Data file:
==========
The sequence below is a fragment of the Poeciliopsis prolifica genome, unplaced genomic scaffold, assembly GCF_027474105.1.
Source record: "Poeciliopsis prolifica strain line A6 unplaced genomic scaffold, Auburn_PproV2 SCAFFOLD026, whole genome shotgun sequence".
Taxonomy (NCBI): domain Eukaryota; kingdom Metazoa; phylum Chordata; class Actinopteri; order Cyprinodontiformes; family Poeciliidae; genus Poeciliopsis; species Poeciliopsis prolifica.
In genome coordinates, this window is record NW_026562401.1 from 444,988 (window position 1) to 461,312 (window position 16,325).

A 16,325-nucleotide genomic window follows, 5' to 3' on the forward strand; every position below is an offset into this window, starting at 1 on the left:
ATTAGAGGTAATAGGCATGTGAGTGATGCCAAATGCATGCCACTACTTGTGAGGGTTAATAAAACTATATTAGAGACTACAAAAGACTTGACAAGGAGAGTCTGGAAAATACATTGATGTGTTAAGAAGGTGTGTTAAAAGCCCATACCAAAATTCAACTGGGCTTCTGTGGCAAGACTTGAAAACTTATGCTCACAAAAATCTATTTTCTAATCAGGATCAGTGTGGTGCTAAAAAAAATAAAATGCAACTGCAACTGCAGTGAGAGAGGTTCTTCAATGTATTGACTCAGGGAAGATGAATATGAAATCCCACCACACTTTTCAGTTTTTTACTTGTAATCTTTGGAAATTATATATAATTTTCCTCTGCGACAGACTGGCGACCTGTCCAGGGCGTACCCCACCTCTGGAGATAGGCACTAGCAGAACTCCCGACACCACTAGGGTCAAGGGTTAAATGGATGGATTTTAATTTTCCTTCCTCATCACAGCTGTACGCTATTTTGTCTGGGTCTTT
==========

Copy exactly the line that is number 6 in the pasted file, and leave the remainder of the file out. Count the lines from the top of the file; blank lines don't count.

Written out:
ATTAGAGGTAATAGGCATGTGAGTGATGCCAAATGCATGCCACTACTTGTGAGGGTTAATAAAACTATATTAGAGACTACAAAAGACTTGACAAGGAGAGTCTGGAAAATACATTGATGTGTTAAGAAGGTGTGTTAAAAGCCCATACCAAAATTCAACTGGGCTTCTGTGGCAAGACTTGAAAACTTATGCTCACAAAAATCTATTTTCTAATCAGGATCAGTGTGGTGCTAAAAAAAATAAAATGCAACTGCAACTGCAGTGAGAGAGGTTCTTCAATGTATTGACTCAGGGAAGATGAATATGAAATCCCACCACACTTTTCAGTTTTTTACTTGTAATCTTTGGAAATTATATATAATTTTCCTCTGCGACAGACTGGCGACCTGTCCAGGGCGTACCCCACCTCTGGAGATAGGCACTAGCAGAACTCCCGACACCACTAGGGTCAAGGGTTAAATGGATGGATTTTAATTTTCCTTCCTCATCACAGCTGTACGCTATTTTGTCTGGGTCTTT